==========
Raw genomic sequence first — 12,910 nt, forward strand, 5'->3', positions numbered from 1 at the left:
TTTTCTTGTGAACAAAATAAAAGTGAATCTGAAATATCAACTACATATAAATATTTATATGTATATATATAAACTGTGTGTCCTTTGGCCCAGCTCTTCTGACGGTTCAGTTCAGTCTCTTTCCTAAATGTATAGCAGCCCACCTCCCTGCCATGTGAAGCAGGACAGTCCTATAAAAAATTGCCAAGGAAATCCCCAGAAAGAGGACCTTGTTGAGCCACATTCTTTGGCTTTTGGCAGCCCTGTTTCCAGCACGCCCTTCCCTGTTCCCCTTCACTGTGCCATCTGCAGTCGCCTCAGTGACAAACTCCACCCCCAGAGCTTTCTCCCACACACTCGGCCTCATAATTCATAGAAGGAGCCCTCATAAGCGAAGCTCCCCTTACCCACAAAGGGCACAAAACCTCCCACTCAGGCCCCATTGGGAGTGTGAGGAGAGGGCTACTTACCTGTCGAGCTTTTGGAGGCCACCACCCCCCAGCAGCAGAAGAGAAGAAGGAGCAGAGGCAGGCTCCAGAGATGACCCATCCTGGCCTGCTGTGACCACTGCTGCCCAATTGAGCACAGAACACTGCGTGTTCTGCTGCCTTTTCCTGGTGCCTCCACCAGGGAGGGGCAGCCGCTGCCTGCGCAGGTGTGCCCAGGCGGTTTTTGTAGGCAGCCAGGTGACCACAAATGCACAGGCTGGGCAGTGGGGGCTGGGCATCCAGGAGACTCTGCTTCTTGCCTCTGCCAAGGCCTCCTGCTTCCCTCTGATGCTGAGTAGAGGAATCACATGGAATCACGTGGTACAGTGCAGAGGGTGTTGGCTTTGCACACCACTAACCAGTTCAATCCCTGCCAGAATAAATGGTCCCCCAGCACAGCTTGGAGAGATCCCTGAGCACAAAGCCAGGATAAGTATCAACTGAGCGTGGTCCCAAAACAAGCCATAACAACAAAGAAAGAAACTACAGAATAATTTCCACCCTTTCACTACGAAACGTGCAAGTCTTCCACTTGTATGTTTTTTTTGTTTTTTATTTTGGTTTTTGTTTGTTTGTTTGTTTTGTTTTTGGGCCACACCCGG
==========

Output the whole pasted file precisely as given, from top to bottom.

Raw genomic sequence first — 12,910 nt, forward strand, 5'->3', positions numbered from 1 at the left:
TTTTCTTGTGAACAAAATAAAAGTGAATCTGAAATATCAACTACATATAAATATTTATATGTATATATATAAACTGTGTGTCCTTTGGCCCAGCTCTTCTGACGGTTCAGTTCAGTCTCTTTCCTAAATGTATAGCAGCCCACCTCCCTGCCATGTGAAGCAGGACAGTCCTATAAAAAATTGCCAAGGAAATCCCCAGAAAGAGGACCTTGTTGAGCCACATTCTTTGGCTTTTGGCAGCCCTGTTTCCAGCACGCCCTTCCCTGTTCCCCTTCACTGTGCCATCTGCAGTCGCCTCAGTGACAAACTCCACCCCCAGAGCTTTCTCCCACACACTCGGCCTCATAATTCATAGAAGGAGCCCTCATAAGCGAAGCTCCCCTTACCCACAAAGGGCACAAAACCTCCCACTCAGGCCCCATTGGGAGTGTGAGGAGAGGGCTACTTACCTGTCGAGCTTTTGGAGGCCACCACCCCCCAGCAGCAGAAGAGAAGAAGGAGCAGAGGCAGGCTCCAGAGATGACCCATCCTGGCCTGCTGTGACCACTGCTGCCCAATTGAGCACAGAACACTGCGTGTTCTGCTGCCTTTTCCTGGTGCCTCCACCAGGGAGGGGCAGCCGCTGCCTGCGCAGGTGTGCCCAGGCGGTTTTTGTAGGCAGCCAGGTGACCACAAATGCACAGGCTGGGCAGTGGGGGCTGGGCATCCAGGAGACTCTGCTTCTTGCCTCTGCCAAGGCCTCCTGCTTCCCTCTGATGCTGAGTAGAGGAATCACATGGAATCACGTGGTACAGTGCAGAGGGTGTTGGCTTTGCACACCACTAACCAGTTCAATCCCTGCCAGAATAAATGGTCCCCCAGCACAGCTTGGAGAGATCCCTGAGCACAAAGCCAGGATAAGTATCAACTGAGCGTGGTCCCAAAACAAGCCATAACAACAAAGAAAGAAACTACAGAATAATTTCCACCCTTTCACTACGAAACGTGCAAGTCTTCCACTTGTATGTTTTTTTTGTTTTTTATTTTGGTTTTTGTTTGTTTGTTTGTTTTGTTTTTGGGCCACACCCGG